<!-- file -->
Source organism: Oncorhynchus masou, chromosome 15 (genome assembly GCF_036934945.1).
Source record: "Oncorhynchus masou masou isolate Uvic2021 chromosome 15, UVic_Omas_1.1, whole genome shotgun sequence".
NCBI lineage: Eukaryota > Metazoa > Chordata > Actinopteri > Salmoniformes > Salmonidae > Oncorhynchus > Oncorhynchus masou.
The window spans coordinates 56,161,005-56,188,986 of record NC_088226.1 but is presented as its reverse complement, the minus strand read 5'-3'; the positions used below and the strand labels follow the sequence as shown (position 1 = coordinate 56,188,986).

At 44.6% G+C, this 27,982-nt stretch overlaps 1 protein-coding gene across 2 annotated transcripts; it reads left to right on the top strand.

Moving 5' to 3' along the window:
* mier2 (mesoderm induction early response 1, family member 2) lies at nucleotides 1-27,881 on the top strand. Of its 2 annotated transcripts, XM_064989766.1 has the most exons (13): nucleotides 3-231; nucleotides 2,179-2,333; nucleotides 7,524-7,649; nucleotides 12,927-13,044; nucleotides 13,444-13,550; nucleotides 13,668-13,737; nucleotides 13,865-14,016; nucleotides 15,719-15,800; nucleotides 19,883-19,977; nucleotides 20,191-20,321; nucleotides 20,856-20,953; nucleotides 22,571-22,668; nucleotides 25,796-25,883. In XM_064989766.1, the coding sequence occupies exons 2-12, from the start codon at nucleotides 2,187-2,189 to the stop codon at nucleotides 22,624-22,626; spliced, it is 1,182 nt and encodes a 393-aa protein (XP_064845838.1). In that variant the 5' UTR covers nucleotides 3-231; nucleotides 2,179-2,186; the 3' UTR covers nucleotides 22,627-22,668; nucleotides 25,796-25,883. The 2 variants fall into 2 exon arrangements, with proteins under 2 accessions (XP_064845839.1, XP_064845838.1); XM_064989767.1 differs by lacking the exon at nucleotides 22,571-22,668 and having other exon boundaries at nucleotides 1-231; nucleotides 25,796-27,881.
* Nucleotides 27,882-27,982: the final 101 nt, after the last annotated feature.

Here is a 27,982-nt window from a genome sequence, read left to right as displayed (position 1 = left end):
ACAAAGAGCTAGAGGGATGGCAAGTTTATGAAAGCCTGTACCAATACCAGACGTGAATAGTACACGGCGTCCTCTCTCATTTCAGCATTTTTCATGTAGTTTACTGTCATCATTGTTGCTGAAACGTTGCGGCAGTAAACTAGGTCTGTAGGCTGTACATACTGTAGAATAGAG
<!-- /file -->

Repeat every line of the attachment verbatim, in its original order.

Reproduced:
Source organism: Oncorhynchus masou, chromosome 15 (genome assembly GCF_036934945.1).
Source record: "Oncorhynchus masou masou isolate Uvic2021 chromosome 15, UVic_Omas_1.1, whole genome shotgun sequence".
NCBI lineage: Eukaryota > Metazoa > Chordata > Actinopteri > Salmoniformes > Salmonidae > Oncorhynchus > Oncorhynchus masou.
The window spans coordinates 56,161,005-56,188,986 of record NC_088226.1 but is presented as its reverse complement, the minus strand read 5'-3'; the positions used below and the strand labels follow the sequence as shown (position 1 = coordinate 56,188,986).

At 44.6% G+C, this 27,982-nt stretch overlaps 1 protein-coding gene across 2 annotated transcripts; it reads left to right on the top strand.

Moving 5' to 3' along the window:
* mier2 (mesoderm induction early response 1, family member 2) lies at nucleotides 1-27,881 on the top strand. Of its 2 annotated transcripts, XM_064989766.1 has the most exons (13): nucleotides 3-231; nucleotides 2,179-2,333; nucleotides 7,524-7,649; nucleotides 12,927-13,044; nucleotides 13,444-13,550; nucleotides 13,668-13,737; nucleotides 13,865-14,016; nucleotides 15,719-15,800; nucleotides 19,883-19,977; nucleotides 20,191-20,321; nucleotides 20,856-20,953; nucleotides 22,571-22,668; nucleotides 25,796-25,883. In XM_064989766.1, the coding sequence occupies exons 2-12, from the start codon at nucleotides 2,187-2,189 to the stop codon at nucleotides 22,624-22,626; spliced, it is 1,182 nt and encodes a 393-aa protein (XP_064845838.1). In that variant the 5' UTR covers nucleotides 3-231; nucleotides 2,179-2,186; the 3' UTR covers nucleotides 22,627-22,668; nucleotides 25,796-25,883. The 2 variants fall into 2 exon arrangements, with proteins under 2 accessions (XP_064845839.1, XP_064845838.1); XM_064989767.1 differs by lacking the exon at nucleotides 22,571-22,668 and having other exon boundaries at nucleotides 1-231; nucleotides 25,796-27,881.
* Nucleotides 27,882-27,982: the final 101 nt, after the last annotated feature.

Here is a 27,982-nt window from a genome sequence, read left to right as displayed (position 1 = left end):
ACAAAGAGCTAGAGGGATGGCAAGTTTATGAAAGCCTGTACCAATACCAGACGTGAATAGTACACGGCGTCCTCTCTCATTTCAGCATTTTTCATGTAGTTTACTGTCATCATTGTTGCTGAAACGTTGCGGCAGTAAACTAGGTCTGTAGGCTGTACATACTGTAGAATAGAG